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Abstract:

is composed of three main genera, , , and , and is represented currently by 43 described or proposed species. Unlike spp., that are associated with warm-blooded avian and mammalian hosts, members of the and genera are non-host-associated, free-living, environmental organisms. spp. can grow aerobically, unlike , which are restricted to microaerobic and/or anaerobic environments. The organisms whose genomes have been or are being sequenced are (i) host-associated or free-living; (ii) nonpathogenic, human commensals, or human pathogens (oral or gastrointestinal); or (iii) food or environmental isolates. Analysis of these genomes alongside comparative genomics will provide clues pertaining to the genetic nature of pathogenicity, host association, environmental adaptation, and evolution. The chapter addresses the topics related to the and genomes. The coding sequences (CDSs) with assigned function are fairly consistent across the sequenced genomes, with an assigned function/total CDSs average of 45%. It is possible that many species are composed of multiple host-associated phylogenetic clusters. Comparative genomics of the and genomes has not identified any pathogenicity islands containing toxin-encoding genes or other virulence determinants. and species provide fertile ground for comparative genomics. Therefore, comparative genomics of and should provide insights into pathogenicity, host adaptation and specificity, evolution, and environmental adaptation and survival. The degree of variation within and is an important consideration.

Citation: Miller W, Parker C. 2011. and , p 49-65. In Fratamico P, Liu Y, Kathariou S (ed), Genomes of Foodborne and Waterborne Pathogens. ASM Press, Washington, DC. doi: 10.1128/9781555816902.ch4

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Figures

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Figure 1

Condensed phylogenetic tree, based on sequence similarity of the 16S rDNA sequences. 16S sequences representing known, characterized taxa are labeled. Species for which genomic sequencing projects have been completed or are currently in progress are underlined. Bootstrap values ( 75%) are shown.

Citation: Miller W, Parker C. 2011. and , p 49-65. In Fratamico P, Liu Y, Kathariou S (ed), Genomes of Foodborne and Waterborne Pathogens. ASM Press, Washington, DC. doi: 10.1128/9781555816902.ch4
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Figure 2

Whole genome comparisons of genes and proteins. (A) Average amino-acid identities of the proteomes. Values represent average amino-acid identities between the core protein sets = 764 proteins) of any two given proteomes. (B) Common and unique genes within selected genomes. The Venn diagram illustrates the number of shared or unique genes within the five completed genomes. subsp subsp. strains 11168, 1221, 81116, and 81-176 are members of the MLST clonal complexes, ST-21, ST-354, ST-283, and ST-42, respectively.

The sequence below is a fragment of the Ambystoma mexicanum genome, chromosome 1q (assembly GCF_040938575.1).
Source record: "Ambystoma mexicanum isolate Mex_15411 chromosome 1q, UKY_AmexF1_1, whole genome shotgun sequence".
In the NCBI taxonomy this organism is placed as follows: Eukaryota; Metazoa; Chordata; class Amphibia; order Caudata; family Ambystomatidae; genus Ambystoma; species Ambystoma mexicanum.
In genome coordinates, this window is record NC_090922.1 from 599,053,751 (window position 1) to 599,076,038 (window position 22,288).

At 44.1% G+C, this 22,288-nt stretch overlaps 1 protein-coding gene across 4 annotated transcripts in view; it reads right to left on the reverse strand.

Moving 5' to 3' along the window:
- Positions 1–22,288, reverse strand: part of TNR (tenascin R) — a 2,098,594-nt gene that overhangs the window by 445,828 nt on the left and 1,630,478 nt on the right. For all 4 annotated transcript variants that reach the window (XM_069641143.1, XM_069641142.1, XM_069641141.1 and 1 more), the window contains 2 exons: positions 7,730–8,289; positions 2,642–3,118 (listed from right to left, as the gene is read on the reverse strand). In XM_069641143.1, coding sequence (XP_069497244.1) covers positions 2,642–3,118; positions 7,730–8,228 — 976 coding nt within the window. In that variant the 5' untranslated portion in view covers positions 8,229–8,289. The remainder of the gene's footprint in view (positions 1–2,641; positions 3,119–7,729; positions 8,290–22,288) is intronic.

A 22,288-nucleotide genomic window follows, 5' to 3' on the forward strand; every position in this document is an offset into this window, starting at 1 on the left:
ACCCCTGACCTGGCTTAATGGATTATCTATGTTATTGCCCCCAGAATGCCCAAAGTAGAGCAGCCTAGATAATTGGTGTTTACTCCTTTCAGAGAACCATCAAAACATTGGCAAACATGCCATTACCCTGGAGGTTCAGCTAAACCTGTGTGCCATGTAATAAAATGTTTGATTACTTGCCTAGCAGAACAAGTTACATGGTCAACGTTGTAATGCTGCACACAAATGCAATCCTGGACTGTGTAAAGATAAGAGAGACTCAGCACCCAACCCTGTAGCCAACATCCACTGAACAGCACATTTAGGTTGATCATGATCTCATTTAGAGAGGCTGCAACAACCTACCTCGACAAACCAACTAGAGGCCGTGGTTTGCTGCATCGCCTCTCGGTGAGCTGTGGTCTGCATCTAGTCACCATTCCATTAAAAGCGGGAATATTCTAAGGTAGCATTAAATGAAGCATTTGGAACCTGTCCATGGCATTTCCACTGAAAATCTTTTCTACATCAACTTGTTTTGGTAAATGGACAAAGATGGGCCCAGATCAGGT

Citation: Miller W, Parker C. 2011. and , p 49-65. In Fratamico P, Liu Y, Kathariou S (ed), Genomes of Foodborne and Waterborne Pathogens. ASM Press, Washington, DC. doi: 10.1128/9781555816902.ch4
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Figure 3

Chromosomal locations of the plasticity regions and CJIEs. (A) Location of the plasticity regions of strain RM1221. Numbers in bold represent the RM1221 plasticity regions: regions 1 to 16 are equivalent to the strain NCTC 11168 regions from Taboada et al. and regions 17 and 18 are from Parker et al. ( ). (B) Location of the CJIEs of strain RM1221. CMLP (CJIE1): Mu-like phage; CJIE: integrated element.

Citation: Miller W, Parker C. 2011. and , p 49-65. In Fratamico P, Liu Y, Kathariou S (ed), Genomes of Foodborne and Waterborne Pathogens. ASM Press, Washington, DC. doi: 10.1128/9781555816902.ch4
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Figure 4

Flagellar clustering in strain RM4018 and phylogenetic analysis of flagellins. (A) Location of the flagellar genes of strain RM1221 and strain RM4018. The diagram is reprinted from reference . strain RM4018 flagellar gene clusters are indicated by an asterisk (*). (B) Phylogenetic relationship of epsilonproteobacterial flagellins. The scale bar represents substitutions per site. subsp. subsp. subsp. and FlaA sequences in normal font were obtained from GenBank; flagellin sequences in bold are from completed or draft genomes. Bootstrap values ( 75%) are shown; phylogenetic tree is rooted to K-12.

Citation: Miller W, Parker C. 2011. and , p 49-65. In Fratamico P, Liu Y, Kathariou S (ed), Genomes of Foodborne and Waterborne Pathogens. ASM Press, Washington, DC. doi: 10.1128/9781555816902.ch4
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Tables

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Table 1

General features of the sequenced genomes

Citation: Miller W, Parker C. 2011. and , p 49-65. In Fratamico P, Liu Y, Kathariou S (ed), Genomes of Foodborne and Waterborne Pathogens. ASM Press, Washington, DC. doi: 10.1128/9781555816902.ch4

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